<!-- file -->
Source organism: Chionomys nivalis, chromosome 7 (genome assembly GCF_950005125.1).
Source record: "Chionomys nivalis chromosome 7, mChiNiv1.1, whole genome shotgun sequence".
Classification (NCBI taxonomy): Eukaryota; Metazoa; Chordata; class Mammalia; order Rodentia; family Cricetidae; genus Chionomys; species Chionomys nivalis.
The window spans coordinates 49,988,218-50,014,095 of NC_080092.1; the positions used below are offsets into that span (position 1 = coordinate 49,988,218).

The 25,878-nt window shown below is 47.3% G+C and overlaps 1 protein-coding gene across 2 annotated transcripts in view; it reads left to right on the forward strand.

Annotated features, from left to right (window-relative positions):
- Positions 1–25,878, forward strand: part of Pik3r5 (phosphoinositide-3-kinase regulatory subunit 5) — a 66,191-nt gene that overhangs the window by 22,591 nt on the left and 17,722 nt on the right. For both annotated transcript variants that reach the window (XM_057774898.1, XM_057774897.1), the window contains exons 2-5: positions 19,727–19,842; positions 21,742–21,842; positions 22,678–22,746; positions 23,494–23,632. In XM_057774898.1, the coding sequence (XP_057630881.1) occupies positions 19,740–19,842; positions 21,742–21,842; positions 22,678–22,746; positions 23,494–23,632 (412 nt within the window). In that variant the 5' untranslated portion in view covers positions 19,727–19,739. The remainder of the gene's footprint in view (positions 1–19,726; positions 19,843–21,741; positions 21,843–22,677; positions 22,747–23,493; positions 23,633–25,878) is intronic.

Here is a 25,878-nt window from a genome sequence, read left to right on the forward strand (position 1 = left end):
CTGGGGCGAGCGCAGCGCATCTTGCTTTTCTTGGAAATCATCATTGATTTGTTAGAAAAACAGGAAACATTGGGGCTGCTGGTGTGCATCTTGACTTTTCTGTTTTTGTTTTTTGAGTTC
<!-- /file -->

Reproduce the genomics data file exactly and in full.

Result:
Source organism: Chionomys nivalis, chromosome 7 (genome assembly GCF_950005125.1).
Source record: "Chionomys nivalis chromosome 7, mChiNiv1.1, whole genome shotgun sequence".
Classification (NCBI taxonomy): Eukaryota; Metazoa; Chordata; class Mammalia; order Rodentia; family Cricetidae; genus Chionomys; species Chionomys nivalis.
The window spans coordinates 49,988,218-50,014,095 of NC_080092.1; the positions used below are offsets into that span (position 1 = coordinate 49,988,218).

The 25,878-nt window shown below is 47.3% G+C and overlaps 1 protein-coding gene across 2 annotated transcripts in view; it reads left to right on the forward strand.

Annotated features, from left to right (window-relative positions):
- Positions 1–25,878, forward strand: part of Pik3r5 (phosphoinositide-3-kinase regulatory subunit 5) — a 66,191-nt gene that overhangs the window by 22,591 nt on the left and 17,722 nt on the right. For both annotated transcript variants that reach the window (XM_057774898.1, XM_057774897.1), the window contains exons 2-5: positions 19,727–19,842; positions 21,742–21,842; positions 22,678–22,746; positions 23,494–23,632. In XM_057774898.1, the coding sequence (XP_057630881.1) occupies positions 19,740–19,842; positions 21,742–21,842; positions 22,678–22,746; positions 23,494–23,632 (412 nt within the window). In that variant the 5' untranslated portion in view covers positions 19,727–19,739. The remainder of the gene's footprint in view (positions 1–19,726; positions 19,843–21,741; positions 21,843–22,677; positions 22,747–23,493; positions 23,633–25,878) is intronic.

Here is a 25,878-nt window from a genome sequence, read left to right on the forward strand (position 1 = left end):
CTGGGGCGAGCGCAGCGCATCTTGCTTTTCTTGGAAATCATCATTGATTTGTTAGAAAAACAGGAAACATTGGGGCTGCTGGTGTGCATCTTGACTTTTCTGTTTTTGTTTTTTGAGTTC